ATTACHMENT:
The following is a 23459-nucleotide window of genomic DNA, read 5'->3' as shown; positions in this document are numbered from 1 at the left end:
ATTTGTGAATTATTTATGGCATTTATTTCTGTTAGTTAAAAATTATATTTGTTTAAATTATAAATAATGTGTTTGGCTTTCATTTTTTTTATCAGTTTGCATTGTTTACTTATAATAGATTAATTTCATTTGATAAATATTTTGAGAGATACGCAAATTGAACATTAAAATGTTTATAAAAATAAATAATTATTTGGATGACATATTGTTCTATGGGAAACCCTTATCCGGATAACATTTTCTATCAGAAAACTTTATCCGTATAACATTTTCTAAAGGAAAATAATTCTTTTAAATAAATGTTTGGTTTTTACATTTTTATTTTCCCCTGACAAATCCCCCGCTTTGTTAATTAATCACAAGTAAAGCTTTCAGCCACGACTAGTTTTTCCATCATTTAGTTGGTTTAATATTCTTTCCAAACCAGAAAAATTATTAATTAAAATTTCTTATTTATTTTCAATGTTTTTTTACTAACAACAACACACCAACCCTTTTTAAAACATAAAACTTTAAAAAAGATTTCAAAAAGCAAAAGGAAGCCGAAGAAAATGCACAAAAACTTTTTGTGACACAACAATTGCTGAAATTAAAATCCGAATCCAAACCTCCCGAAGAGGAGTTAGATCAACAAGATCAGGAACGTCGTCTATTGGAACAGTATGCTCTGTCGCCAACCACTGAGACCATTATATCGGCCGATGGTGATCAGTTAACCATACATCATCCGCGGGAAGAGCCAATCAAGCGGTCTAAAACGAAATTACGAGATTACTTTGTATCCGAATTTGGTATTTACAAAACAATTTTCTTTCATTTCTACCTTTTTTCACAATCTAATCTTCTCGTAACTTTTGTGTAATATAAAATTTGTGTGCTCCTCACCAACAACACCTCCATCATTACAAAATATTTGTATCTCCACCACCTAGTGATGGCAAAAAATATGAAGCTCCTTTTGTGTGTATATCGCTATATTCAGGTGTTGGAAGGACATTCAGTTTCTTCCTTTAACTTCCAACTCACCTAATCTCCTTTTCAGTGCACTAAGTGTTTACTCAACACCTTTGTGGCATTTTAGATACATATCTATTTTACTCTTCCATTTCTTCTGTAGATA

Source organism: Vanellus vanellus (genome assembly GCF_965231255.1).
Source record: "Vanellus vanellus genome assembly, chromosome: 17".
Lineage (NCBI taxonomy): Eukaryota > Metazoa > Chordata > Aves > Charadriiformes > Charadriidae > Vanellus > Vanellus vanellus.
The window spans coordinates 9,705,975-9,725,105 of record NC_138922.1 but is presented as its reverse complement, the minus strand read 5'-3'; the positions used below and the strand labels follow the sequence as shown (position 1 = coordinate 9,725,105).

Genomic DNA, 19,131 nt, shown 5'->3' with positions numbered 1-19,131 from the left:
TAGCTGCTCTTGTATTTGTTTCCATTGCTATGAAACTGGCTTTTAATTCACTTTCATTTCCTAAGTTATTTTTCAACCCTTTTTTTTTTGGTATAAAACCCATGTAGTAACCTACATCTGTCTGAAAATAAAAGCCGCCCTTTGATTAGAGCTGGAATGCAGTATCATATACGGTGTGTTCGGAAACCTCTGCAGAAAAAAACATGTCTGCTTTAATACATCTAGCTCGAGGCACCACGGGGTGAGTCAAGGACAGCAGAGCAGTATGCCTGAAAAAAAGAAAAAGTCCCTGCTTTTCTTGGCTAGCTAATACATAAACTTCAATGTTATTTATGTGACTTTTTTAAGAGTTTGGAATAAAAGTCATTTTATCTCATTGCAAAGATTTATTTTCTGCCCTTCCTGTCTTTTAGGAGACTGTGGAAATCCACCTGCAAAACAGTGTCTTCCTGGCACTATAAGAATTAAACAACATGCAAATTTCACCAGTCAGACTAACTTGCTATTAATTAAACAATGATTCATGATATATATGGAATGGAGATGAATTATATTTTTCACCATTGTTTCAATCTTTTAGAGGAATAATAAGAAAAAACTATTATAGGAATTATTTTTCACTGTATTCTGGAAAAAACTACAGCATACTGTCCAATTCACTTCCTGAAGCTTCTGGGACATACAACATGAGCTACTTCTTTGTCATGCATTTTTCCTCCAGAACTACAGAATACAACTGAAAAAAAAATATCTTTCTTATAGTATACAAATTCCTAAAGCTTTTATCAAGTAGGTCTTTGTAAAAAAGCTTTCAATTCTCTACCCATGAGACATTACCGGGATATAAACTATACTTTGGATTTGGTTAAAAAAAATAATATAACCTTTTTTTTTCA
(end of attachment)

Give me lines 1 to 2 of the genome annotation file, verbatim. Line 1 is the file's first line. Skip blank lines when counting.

The following is a 23459-nucleotide window of genomic DNA, read 5'->3' as shown; positions in this document are numbered from 1 at the left end:
ATTTGTGAATTATTTATGGCATTTATTTCTGTTAGTTAAAAATTATATTTGTTTAAATTATAAATAATGTGTTTGGCTTTCATTTTTTTTATCAGTTTGCATTGTTTACTTATAATAGATTAATTTCATTTGATAAATATTTTGAGAGATACGCAAATTGAACATTAAAATGTTTATAAAAATAAATAATTATTTGGATGACATATTGTTCTATGGGAAACCCTTATCCGGATAACATTTTCTATCAGAAAACTTTATCCGTATAACATTTTCTAAAGGAAAATAATTCTTTTAAATAAATGTTTGGTTTTTACATTTTTATTTTCCCCTGACAAATCCCCCGCTTTGTTAATTAATCACAAGTAAAGCTTTCAGCCACGACTAGTTTTTCCATCATTTAGTTGGTTTAATATTCTTTCCAAACCAGAAAAATTATTAATTAAAATTTCTTATTTATTTTCAATGTTTTTTTACTAACAACAACACACCAACCCTTTTTAAAACATAAAACTTTAAAAAAGATTTCAAAAAGCAAAAGGAAGCCGAAGAAAATGCACAAAAACTTTTTGTGACACAACAATTGCTGAAATTAAAATCCGAATCCAAACCTCCCGAAGAGGAGTTAGATCAACAAGATCAGGAACGTCGTCTATTGGAACAGTATGCTCTGTCGCCAACCACTGAGACCATTATATCGGCCGATGGTGATCAGTTAACCATACATCATCCGCGGGAAGAGCCAATCAAGCGGTCTAAAACGAAATTACGAGATTACTTTGTATCCGAATTTGGTATTTACAAAACAATTTTCTTTCATTTCTACCTTTTTTCACAATCTAATCTTCTCGTAACTTTTGTGTAATATAAAATTTGTGTGCTCCTCACCAACAACACCTCCATCATTACAAAATATTTGTATCTCCACCACCTAGTGATGGCAAAAAATATGAAGCTCCTTTTGTGTGTATATCGCTATATTCAGGTGTTGGAAGGACATTCAGTTTCTTCCTTTAACTTCCAACTCACCTAATCTCCTTTTCAGTGCACTAAGTGTTTACTCAACACCTTTGTGGCATTTTAGATACATATCTATTTTACTCTTCCATTTCTTCTGTAGATA